Dallas — Do rich people need God to find happiness? That’s the question propelling Rachel Crother’s 70-year-old play, Susan and God, a 1937 Broadway show that became an MGM film in 1940, starring Joan Crawford and Frederick March. Now Theatre Three is reviving the two-and-a-half-hour play about the trials of being rich and purposeless, and the major burden of opening one’s summer mansion to accommodate an offspring.
A deluded and determined socialite named Susan (Catherine DuBord) is just back from a mansion-hopping trip to England where she’s hooked up with a titled cult leader who’s fired her up about God with a capitol G. Susan’s alcoholic husband, Barrie (Ashley Wood), wants to revive their failing marriage and spend the summer with their painfully neglected teenage daughter Blossom (Maya Pearson), who’s been fitted with braces and specs and stuffed in boarding schools and summer camps her whole life.
But Susan is too busy bullying all her idle rich friends into confessing their sins and finding happiness through God and public grievances to listen to her penitent, adoring husband. She makes her entrance at her friend’s summer home, an elegant garden in Donna Marquet’s spacious set design. Susan’s best friends include a stylish, horsy couple (Vanessa De Silvio and Jeff Wittekiend) who need a divorce or two to legitimize their tepid affair; a former actress (Alle Mims) vamping an old colleague and wannabe lover (Jovane Caamano) to cheat on her harrumphing husband (Brian Hoffman); and a sturdy bachelorette (Desiree Fultz) who loves bumbling Barrie, even unto the 18th hole of the clubby golf course they all share.
The play was written toward the end of the Great Depression, but there’s no sign of economic catastrophe amongst Susan and her friends. Of course, then, as now, escaping reality for an evening at the theater with witty, carefree characters was a welcome respite. Noel Coward’s Private Lives and Cole Porter’s Anything Goes are classics of an era that specialized in playful satires about bored rich people. Unfortunately, although they are fashionably attired and wealthy, the men and women in Crothers’ play are not all that fascinating, despite the efforts of the jaunty cast.
Director Lisa Devine does her best to sharpen the satiric edge on a social comedy set in a period when divorce was a scandal and even wealthy women had to wrangle bigtime to free themselves of a bad marriage.
But that line gets frayed in a series of odd little sequences in which the troubled teenage daughter watches the action longingly from the arena stage steps, and claps her hands to shift a scene slightly. The play’s chief interest is more historical, and lies in our attitude toward the self-involved heroine and her shallow wade into spiritual waters.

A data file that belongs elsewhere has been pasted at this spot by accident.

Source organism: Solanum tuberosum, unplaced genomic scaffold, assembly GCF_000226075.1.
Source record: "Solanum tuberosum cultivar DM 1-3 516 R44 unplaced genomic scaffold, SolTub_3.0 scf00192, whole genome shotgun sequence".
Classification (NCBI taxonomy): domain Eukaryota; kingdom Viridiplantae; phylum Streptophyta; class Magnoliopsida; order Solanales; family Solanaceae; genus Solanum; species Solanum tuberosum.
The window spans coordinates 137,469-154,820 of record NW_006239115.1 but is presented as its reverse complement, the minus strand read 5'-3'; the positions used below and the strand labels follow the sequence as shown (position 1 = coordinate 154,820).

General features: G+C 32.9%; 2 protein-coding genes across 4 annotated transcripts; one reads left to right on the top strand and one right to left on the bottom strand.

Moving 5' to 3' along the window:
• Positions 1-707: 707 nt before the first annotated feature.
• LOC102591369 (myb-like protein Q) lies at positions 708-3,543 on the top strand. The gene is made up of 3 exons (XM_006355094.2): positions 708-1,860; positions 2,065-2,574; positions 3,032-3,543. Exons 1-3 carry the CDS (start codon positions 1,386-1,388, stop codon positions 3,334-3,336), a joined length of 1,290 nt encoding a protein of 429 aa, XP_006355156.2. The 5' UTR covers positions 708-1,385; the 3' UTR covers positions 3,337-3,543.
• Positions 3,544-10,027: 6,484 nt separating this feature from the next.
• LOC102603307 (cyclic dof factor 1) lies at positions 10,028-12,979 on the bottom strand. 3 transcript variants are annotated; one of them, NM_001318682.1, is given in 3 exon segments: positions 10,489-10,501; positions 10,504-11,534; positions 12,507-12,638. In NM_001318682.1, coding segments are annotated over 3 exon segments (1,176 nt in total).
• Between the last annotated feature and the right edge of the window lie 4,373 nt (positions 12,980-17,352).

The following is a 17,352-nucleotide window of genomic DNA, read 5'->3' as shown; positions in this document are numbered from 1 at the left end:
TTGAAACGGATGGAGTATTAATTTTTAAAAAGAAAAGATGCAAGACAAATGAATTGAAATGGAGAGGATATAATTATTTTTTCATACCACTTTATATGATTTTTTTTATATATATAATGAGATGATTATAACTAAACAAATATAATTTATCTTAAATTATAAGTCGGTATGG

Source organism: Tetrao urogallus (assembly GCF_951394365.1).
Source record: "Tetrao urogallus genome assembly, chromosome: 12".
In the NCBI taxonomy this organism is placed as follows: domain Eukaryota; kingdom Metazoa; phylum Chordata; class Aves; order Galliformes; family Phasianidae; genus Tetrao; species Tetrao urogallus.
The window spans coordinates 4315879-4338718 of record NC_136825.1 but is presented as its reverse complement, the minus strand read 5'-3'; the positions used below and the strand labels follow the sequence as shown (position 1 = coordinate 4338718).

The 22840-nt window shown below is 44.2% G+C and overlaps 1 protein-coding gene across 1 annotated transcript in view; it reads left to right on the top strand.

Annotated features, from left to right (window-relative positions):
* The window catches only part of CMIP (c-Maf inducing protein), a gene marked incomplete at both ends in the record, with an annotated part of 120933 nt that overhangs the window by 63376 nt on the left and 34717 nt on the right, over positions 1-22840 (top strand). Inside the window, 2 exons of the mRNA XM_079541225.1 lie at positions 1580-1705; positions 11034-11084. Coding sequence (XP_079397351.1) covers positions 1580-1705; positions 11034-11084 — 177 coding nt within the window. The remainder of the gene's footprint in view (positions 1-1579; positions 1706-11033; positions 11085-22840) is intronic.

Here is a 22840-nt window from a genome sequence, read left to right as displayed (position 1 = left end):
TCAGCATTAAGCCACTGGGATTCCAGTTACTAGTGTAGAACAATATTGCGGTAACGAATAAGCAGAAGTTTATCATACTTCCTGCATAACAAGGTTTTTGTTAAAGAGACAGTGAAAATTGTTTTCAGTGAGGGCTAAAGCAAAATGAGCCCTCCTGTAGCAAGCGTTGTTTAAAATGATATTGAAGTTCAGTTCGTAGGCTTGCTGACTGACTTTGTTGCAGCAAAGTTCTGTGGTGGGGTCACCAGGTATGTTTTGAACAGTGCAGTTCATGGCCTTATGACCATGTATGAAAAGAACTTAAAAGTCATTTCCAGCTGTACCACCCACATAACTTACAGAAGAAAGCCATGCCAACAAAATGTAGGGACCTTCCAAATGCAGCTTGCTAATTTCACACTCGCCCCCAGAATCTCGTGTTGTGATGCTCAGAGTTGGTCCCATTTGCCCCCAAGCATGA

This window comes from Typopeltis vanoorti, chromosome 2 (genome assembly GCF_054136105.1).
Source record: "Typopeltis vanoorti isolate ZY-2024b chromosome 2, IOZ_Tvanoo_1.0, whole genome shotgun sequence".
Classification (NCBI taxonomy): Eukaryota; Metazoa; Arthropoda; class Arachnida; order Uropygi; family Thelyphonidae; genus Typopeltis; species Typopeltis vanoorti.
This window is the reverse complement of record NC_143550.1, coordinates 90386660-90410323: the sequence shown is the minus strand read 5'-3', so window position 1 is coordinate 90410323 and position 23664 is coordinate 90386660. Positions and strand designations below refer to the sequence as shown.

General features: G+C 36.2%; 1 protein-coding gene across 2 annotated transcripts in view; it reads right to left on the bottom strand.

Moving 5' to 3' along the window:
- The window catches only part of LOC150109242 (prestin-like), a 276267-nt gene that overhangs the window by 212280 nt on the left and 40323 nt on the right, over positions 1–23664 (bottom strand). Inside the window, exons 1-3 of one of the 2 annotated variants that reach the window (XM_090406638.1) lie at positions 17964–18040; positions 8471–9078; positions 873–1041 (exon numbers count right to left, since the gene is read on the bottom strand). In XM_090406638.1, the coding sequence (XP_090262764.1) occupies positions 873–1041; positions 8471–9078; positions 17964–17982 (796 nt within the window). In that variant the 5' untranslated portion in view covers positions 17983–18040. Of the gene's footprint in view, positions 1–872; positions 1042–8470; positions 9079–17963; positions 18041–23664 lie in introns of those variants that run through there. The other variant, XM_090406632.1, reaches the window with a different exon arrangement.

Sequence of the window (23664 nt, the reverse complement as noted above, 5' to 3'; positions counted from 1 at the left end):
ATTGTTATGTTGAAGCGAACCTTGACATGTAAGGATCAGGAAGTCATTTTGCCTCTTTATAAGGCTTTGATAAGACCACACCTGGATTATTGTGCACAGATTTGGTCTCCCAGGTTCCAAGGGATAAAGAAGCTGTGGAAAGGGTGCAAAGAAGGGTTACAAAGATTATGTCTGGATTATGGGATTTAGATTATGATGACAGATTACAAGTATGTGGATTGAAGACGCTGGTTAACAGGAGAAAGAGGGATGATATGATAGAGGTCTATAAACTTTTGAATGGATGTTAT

Beautiful Catherine DuBord is always compelling. As Susan, she is a firefly, burning brightly with a new mission to convert her social circle to an easy, ecstatic link to God that makes everybody happy, so she herself will get the credit. Svelte and imperious, DuBord’s classy socialite looks terrific in Tory Padden’s handsome 30s’ outfits and hairdos. (All the women look period-perfect.)
Silly and selfish as she is, DuBord’s simpering Susan is still more interesting than anybody else in the play, even though they all have a lot of stock lines to define themselves as bored actress, playboy lover or loyal good old girl who puts up with everything for the man she secretly loves. Actors can only do so much with that sort of dialogue. The cast’s best scene is when they’re all hamming it up, pretending a confessional moment to humor Susan; at least we’re all having fun for a moment.
Ashley Wood, a charismatic, quietly intense actor who can suddenly wrench your heart away, is here reduced to a groveling husband at the mercy of a calculating wife who he loves desperately, although why becomes less clear as the play proceeds. Wood does have his comic moments here, telling off one of Susan’s friends simply because he’s always hated the guy.
Pearson’s Blossom quakes and trembles at her mother’s every command, and the two are the epitome of familial awkwardness when the plump teenager tries to embrace her stiff and unwilling mommy dearest.
We follow the characters to the end, as Susan and company grope toward some sort of resolution, which does arrive following two intermissions. Whether that resolution is satisfying, overly melodramatic or even believable is perhaps the most interesting question the play poses.